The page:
I began my book, Taco USA: How Mexican Food Conquered America with the scene of astronauts making breakfast burritos in outer space. I pulled back to reveal that flour tortillas are actually a favored food of NASA, and that researchers had spent hundreds of thousands of dollars to make a tortilla that wouldn't quickly spoil during shuttle missions–AMAZING!
Now, in further proof that the ultimate plan for America is to get us out of Earth and onto Mars, scientists have made a frozen margarita in space.
Okay, so technically it wasn't astronauts who made a margarita, and technically, it wasn't even outer space. But last week, Jose Cuervo teamed up with engineers to launch weather balloons as high up in Earth as possible, with a margarita shaker filled with tequila and mix.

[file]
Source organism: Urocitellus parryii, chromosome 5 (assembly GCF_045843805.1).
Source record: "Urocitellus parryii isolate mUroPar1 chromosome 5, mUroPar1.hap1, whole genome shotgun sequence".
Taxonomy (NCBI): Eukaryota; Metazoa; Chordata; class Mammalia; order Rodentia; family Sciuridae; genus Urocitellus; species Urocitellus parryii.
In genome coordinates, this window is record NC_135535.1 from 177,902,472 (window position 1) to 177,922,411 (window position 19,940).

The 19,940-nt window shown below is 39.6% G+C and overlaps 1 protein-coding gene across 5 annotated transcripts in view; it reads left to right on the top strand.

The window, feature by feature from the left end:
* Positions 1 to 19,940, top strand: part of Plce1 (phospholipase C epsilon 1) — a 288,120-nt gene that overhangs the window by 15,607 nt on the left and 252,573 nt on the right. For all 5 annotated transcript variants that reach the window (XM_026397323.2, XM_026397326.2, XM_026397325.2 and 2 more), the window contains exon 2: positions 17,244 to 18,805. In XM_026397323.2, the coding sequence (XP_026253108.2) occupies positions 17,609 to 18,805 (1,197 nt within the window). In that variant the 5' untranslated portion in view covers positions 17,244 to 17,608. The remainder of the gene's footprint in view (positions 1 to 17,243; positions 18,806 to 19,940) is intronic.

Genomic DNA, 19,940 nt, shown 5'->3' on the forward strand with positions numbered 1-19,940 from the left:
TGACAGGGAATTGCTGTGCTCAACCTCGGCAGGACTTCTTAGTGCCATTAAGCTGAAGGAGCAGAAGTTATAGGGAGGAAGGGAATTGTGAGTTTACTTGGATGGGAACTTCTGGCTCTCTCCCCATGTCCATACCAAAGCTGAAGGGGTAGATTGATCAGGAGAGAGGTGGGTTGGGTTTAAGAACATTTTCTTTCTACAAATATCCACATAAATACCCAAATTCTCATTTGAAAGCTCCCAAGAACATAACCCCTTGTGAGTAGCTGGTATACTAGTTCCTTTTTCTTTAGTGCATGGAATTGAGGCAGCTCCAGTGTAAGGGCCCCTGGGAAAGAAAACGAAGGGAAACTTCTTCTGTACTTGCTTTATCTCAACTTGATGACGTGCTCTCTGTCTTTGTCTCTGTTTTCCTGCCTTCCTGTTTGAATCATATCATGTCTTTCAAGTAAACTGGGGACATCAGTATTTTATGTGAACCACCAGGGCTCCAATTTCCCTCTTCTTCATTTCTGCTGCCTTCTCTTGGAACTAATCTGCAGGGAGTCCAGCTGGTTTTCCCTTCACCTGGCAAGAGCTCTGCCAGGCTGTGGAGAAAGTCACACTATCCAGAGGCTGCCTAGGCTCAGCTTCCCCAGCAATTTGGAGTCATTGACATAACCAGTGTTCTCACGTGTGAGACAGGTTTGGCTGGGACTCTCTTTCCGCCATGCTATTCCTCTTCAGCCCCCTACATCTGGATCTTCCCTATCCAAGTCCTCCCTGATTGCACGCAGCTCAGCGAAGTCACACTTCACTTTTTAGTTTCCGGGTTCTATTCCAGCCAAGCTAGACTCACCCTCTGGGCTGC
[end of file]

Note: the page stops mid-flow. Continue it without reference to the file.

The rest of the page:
"Severe winds at a high altitude shook the margarita and the extreme cold at the outer edges of the Earth's atmosphere froze it," reported Digiday. "When the capsule reached its apex–approximately 100,000 feet in the stratospheric layer — the balloons shattered and the frosty beverage parachuted back to earth."
No word on whether Cuervo used blanco, reposado, añejo, or the latest aged-tequila gimmick. But given they were most likely the first tequila used in a margarita, kudos to them for continuing to pioneer achievements in the field of margarita-ology…or something. But the question remains: was the rim salted?